Painkillers for Lunch

Danielle Rennard, Staff Writer

image courtesy of
image courtesy of

This past Friday, the Food and Drug Administration voted to strengthen the restrictions on painkillers such as Vicodin, which is the most widely prescribed drug in the country. In a movement towards decreasing prescription drug abuse, the advisory panel of experts has recommended to limit the access to these drugs. They plan to do so by making them harder to prescribe, which is planned to help ease the increasing problem of addiction to painkillers, painkillers being the cause to more deaths in America than heroin and cocaine combined.

Beginning in the late 1990s, prescription drug abuse has affected communities from Appalachia and the Midwest to New England. With data results stating that the number of deaths from painkillers has quadrupled since 1999, prescription drugs are currently responsible for around 75 percent of all drug overdose deaths in the United States. Could a new painkiller restriction make a difference in the number of fatalities caused by prescription drug abuse? With 19 votes for the law, and 10 opposed, some were skeptical that the passing of this law would do much of anything. They also stressed the point that this change would create unfair obstacles for patients in chronic pain. Refills without a new prescription would be banned, along with faxed prescriptions or ones called in over the phone, because only written prescriptions from a doctor would be allowed.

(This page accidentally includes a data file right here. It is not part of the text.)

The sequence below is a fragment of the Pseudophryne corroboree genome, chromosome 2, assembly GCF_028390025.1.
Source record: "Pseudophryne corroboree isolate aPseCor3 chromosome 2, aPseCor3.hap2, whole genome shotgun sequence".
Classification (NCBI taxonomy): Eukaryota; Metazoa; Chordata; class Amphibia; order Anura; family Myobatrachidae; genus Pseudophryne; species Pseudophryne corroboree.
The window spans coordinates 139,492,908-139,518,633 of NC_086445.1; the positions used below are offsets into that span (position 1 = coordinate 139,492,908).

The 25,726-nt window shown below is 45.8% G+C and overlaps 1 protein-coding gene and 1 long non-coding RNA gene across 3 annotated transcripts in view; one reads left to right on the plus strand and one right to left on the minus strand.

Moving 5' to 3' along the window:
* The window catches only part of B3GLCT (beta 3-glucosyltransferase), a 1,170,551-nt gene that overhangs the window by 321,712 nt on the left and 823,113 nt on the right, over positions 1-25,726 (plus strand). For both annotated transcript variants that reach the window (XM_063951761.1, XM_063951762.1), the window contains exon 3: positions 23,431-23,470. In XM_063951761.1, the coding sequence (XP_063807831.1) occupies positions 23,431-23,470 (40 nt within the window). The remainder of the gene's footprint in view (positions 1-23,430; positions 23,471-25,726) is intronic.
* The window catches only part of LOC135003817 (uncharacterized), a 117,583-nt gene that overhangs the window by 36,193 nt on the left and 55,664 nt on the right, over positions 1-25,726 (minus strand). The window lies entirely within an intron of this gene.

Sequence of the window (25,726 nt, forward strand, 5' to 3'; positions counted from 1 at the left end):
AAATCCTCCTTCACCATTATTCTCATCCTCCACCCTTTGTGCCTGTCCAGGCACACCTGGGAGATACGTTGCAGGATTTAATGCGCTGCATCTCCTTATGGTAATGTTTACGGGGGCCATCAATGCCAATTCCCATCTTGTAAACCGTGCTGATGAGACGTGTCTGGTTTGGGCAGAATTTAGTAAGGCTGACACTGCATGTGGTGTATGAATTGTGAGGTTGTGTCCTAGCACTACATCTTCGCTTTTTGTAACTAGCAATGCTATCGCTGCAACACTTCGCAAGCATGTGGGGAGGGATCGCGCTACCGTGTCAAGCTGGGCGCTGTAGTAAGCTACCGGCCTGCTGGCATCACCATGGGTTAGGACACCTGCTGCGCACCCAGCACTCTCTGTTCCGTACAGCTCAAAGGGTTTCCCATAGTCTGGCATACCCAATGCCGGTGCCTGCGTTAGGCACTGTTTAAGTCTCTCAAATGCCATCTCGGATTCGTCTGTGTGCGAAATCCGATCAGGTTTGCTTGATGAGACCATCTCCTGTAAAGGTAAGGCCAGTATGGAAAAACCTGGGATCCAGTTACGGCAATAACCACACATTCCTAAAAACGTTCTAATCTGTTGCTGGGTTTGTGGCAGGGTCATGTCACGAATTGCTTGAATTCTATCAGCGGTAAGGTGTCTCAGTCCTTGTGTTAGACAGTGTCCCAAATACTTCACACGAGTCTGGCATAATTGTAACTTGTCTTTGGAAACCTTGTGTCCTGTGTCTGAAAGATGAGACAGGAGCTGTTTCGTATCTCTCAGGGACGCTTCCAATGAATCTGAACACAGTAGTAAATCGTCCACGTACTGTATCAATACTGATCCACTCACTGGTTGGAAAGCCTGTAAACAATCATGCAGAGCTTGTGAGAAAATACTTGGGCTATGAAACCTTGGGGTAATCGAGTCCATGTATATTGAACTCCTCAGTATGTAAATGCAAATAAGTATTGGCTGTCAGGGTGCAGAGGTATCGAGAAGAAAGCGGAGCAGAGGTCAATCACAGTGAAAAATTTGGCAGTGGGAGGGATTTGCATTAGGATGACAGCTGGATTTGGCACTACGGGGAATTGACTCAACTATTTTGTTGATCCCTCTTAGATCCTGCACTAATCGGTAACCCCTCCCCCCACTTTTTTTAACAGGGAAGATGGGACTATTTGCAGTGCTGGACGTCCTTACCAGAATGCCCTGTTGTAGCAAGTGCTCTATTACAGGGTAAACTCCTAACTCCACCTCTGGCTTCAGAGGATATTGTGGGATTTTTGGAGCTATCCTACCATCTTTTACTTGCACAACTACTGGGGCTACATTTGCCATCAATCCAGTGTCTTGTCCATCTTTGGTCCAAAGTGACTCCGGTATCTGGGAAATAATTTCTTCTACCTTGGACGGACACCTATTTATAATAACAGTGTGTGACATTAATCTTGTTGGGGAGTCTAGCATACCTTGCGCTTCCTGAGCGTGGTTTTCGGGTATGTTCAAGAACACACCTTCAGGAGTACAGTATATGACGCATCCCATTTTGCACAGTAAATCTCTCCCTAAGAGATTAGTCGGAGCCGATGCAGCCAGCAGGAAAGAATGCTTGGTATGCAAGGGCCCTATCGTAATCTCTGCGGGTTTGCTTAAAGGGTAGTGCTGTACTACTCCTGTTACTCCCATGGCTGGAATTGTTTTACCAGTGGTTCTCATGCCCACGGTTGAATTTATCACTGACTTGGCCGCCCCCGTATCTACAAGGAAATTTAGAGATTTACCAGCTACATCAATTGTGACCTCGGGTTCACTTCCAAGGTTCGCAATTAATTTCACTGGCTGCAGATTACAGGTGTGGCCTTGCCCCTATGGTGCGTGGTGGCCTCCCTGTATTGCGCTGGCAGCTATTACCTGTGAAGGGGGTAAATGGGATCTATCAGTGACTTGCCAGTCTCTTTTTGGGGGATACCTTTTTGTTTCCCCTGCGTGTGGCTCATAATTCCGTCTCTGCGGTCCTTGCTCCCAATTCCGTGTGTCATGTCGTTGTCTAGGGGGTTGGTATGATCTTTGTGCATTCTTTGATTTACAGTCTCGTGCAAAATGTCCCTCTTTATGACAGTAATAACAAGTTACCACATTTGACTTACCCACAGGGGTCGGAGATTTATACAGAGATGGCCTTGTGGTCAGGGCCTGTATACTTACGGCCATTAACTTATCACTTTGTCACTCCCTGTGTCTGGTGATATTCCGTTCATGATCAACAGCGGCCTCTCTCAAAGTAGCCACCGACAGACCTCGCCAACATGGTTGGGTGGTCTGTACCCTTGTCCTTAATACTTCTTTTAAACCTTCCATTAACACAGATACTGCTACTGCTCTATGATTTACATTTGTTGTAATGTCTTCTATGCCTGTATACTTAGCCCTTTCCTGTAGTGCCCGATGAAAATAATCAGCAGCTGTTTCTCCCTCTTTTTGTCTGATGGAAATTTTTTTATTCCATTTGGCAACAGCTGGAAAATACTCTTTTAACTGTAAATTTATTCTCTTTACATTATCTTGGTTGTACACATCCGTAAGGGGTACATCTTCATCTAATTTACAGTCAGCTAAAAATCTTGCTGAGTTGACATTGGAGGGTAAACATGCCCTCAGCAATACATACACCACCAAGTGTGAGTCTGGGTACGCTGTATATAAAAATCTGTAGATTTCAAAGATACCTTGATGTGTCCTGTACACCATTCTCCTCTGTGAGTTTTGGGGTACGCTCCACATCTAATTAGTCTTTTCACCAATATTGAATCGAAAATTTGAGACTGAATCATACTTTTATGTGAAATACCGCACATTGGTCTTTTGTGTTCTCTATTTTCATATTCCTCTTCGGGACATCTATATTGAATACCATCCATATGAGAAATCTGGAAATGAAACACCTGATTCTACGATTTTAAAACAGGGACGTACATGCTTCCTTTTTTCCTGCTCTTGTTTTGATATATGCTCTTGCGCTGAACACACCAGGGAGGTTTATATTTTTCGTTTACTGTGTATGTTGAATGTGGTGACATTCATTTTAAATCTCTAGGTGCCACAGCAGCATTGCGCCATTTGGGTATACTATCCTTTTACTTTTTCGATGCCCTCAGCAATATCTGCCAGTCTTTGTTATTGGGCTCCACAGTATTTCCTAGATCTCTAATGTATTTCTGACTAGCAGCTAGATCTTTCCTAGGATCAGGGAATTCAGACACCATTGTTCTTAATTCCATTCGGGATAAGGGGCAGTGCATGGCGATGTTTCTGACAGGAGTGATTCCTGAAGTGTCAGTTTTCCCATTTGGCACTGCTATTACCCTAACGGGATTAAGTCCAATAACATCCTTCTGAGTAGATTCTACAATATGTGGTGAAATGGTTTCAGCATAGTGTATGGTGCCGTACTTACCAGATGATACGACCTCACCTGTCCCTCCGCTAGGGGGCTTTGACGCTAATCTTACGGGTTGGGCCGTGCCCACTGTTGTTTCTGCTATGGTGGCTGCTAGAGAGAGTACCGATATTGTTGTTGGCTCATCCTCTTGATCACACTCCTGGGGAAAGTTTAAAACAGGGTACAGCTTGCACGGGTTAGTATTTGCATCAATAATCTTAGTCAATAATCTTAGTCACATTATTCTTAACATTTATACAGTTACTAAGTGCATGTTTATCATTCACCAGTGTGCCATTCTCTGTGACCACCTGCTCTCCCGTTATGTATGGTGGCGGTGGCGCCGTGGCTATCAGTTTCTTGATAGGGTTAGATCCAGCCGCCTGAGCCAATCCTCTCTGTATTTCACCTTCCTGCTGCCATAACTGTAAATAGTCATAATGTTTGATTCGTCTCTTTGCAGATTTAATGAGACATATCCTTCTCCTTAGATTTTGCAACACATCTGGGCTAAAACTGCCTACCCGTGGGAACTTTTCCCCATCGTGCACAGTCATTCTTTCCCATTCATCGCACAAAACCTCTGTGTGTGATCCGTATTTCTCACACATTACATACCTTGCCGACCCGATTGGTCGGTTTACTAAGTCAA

However, others strongly felt that this was a crucial and vital change that had to be done. “This is about correcting a mistake made 40 years ago that’s had disastrous consequences,” said Dr. Andrew Kolodny, chairman of psychiatry at Maimonides Medical Center in New York and president of Physicians for Responsible Opioid Prescribing, a New York-based advocacy group. “This may be the single most important intervention undertaken at the federal level to bring the epidemic under control.” Along with doctors and scientists, testimony at the hearing included emotional appeals from parents that had lost their children to painkiller addiction. Senator Joe Manchin III, a Democrat from West Virginia, a state that has been hit hard by the prescription drug epidemic, begged for tougher restrictions. He stated that drugs are easier to get than beer or cigarettes to under-age children.

The importance of Friday’s vote was to emphasize the problem that the access to prescription drugs and painkillers is simply too open. One of the main points of the new change is to enforce the need for doctors to be careful when prescribing painkillers, and be more cautious about how easily patients can get refills. As the medical system and federal regulators begin to make adjustments towards reducing the potential for abuse, people begin questioning where the line should in fact be drawn? Has the government gone too far already? Or should laws regulate the distribution of prescription drugs even further? The battle towards lowering the number of deaths due to painkillers will continue, even if that leads to minor complications in buying prescription drugs along the way.

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